Social Services Minister, Scott Morrison’s claim (here and here) that negative gearing is used primarily by ‘battlers’ has received more punishment today, with new research from The Australia Institute (TAI) revealing that more than half the tax concessions from negative gearing are flowing to the richest 10% of households. From The Australian:
About $4.2bn of the [$8bn] annual tax break goes to households earning more than $206,000 a year, putting them in the top 10 per cent of the country by income…
The conclusions also build a case for scrapping a discount for taxpayers on the capital gains tax they pay on investment properties, which currently ensures that only 50 per cent of the gain is taxed. “A good tax is efficient and equitable. Negative gearing and the CGT discount fail on both those criteria,” the Australia Institute says in a report to be issued today based on data from the National Centre for Social and Economic Modelling.
“These two tax policies are highly inefficient as they distort the residential housing market by encouraging speculation. The benefits also overwhelmingly flow to high income households. These are taxes that are ripe for reform.”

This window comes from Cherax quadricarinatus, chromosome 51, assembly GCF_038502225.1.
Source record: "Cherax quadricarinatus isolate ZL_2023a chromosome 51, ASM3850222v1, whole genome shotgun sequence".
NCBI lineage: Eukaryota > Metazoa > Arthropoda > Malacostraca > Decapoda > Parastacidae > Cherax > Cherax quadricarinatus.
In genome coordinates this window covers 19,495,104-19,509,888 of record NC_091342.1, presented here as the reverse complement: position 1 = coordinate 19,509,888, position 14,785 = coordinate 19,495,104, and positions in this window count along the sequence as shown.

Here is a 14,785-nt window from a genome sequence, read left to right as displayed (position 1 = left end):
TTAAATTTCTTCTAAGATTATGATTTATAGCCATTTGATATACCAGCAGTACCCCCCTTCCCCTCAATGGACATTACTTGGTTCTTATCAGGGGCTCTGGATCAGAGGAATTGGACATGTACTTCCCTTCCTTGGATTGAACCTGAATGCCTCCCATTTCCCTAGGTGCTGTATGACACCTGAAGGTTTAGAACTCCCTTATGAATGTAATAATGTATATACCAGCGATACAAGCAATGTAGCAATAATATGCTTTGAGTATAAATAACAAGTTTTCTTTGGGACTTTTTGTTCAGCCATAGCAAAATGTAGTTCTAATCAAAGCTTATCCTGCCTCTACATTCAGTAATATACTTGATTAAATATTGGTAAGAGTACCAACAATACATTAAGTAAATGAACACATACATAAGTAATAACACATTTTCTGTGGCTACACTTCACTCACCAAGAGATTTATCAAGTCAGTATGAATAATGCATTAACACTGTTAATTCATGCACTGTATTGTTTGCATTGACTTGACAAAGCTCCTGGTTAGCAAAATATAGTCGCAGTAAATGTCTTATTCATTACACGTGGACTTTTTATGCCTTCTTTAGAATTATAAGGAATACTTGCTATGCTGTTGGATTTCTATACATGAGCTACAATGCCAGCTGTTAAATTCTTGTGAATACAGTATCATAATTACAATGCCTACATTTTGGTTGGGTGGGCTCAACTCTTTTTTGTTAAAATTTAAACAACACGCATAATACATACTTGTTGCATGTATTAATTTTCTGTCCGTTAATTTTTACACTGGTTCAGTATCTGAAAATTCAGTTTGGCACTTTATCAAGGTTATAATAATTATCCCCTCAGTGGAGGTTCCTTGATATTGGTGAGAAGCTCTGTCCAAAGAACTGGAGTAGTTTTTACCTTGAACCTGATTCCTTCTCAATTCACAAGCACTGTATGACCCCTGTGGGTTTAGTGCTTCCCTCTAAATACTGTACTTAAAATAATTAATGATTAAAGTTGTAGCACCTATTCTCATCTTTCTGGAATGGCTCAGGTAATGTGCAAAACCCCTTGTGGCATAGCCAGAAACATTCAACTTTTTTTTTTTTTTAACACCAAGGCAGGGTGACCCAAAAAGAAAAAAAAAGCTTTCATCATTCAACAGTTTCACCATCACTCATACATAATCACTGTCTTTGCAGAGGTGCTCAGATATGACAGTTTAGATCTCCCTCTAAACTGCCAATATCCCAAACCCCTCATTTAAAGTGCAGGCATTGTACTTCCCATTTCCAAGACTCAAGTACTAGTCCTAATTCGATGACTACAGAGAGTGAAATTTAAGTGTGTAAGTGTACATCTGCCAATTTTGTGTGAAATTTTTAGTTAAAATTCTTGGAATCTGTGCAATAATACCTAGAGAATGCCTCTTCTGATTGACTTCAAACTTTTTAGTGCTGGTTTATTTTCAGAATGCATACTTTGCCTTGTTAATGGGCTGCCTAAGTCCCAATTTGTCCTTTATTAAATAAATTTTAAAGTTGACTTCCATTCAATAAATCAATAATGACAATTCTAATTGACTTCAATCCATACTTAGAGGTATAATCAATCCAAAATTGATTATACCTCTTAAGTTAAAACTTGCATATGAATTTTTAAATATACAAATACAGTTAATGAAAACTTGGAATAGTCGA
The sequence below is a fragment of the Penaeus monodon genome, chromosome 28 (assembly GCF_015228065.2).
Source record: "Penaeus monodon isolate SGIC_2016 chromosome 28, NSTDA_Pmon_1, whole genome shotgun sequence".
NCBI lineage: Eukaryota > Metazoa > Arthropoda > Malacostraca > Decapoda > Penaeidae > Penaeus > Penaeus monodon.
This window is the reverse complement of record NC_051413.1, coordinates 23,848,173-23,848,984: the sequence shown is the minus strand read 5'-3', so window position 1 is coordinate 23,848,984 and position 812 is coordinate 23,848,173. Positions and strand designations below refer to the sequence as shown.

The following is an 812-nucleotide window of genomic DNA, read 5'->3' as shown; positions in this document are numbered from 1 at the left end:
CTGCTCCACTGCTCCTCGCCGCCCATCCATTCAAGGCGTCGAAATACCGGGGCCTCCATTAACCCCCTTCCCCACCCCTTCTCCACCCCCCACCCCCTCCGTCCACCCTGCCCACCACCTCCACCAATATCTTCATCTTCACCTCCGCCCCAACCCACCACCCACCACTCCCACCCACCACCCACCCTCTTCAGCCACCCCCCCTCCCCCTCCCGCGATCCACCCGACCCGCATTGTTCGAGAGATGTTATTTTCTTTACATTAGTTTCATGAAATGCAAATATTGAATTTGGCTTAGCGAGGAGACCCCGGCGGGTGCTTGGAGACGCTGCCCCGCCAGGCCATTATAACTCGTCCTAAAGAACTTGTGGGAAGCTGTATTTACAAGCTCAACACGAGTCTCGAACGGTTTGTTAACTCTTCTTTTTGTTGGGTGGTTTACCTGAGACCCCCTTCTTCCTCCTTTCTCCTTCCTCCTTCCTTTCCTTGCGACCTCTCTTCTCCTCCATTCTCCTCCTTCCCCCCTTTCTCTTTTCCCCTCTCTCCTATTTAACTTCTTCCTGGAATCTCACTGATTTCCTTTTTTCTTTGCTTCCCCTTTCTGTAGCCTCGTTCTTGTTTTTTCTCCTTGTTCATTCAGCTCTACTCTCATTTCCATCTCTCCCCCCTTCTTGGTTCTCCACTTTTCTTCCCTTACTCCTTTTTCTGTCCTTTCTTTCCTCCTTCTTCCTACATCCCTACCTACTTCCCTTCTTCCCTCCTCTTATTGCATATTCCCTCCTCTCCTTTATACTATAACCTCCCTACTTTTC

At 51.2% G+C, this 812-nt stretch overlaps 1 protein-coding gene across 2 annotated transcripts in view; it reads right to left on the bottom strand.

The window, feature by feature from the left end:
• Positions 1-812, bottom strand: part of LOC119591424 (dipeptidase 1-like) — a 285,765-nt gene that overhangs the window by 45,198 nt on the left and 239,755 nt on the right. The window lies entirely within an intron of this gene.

Absolutely. As I illustrated yesterday, the distribution of Australians utilising negative gearing to invest in housing is over-represented at higher income levels:
And to make matters worse, higher income earners also claim a higher share of the negative gearing losses:
All of which has prompted Fairfax’s Peter Martin to question why Scott Morrison has chosen to believe the Property Council’s dodgy claims that negative gearing benefits lower income earners the most, rather than relying on the advice of the RBA:
Reserve Bank calculations suggest the top 20 per cent of earners owe the bulk of investor housing debt (60 per cent). The bottom 20 per cent owe just 2 per cent.
It is disturbing that a government minister would prefer the assessment of the Property Council to that of the Reserve Bank – all the more so when that minister is in charge of social services, the department responsible for working out who really is a battler…
The ANU Tax and Transfer Policy Institute says dumping negative gearing could save up to $7 billion and fund “Reagan-style tax cuts”. The US president Ronald Reagan moved against negative gearing in 1986.
What do we get for it? Very few new homes. The more popular negative gearing has become, the less it has been used to build new homes and the more it has been used to bid up the price of existing ones. Back in the 1980s, every fifth new investor loan built a home. It is now every 15th.
That the Social Services Minister publicly supports a wasteful policy that uses scarce taxpayer funds to force-up the cost of housing to the detriment of middle and lower income families is an indictment on both him and the Abbott Government.
So much for the Coalition ending the age of entitlement, which obviously doesn’t extend to the rich.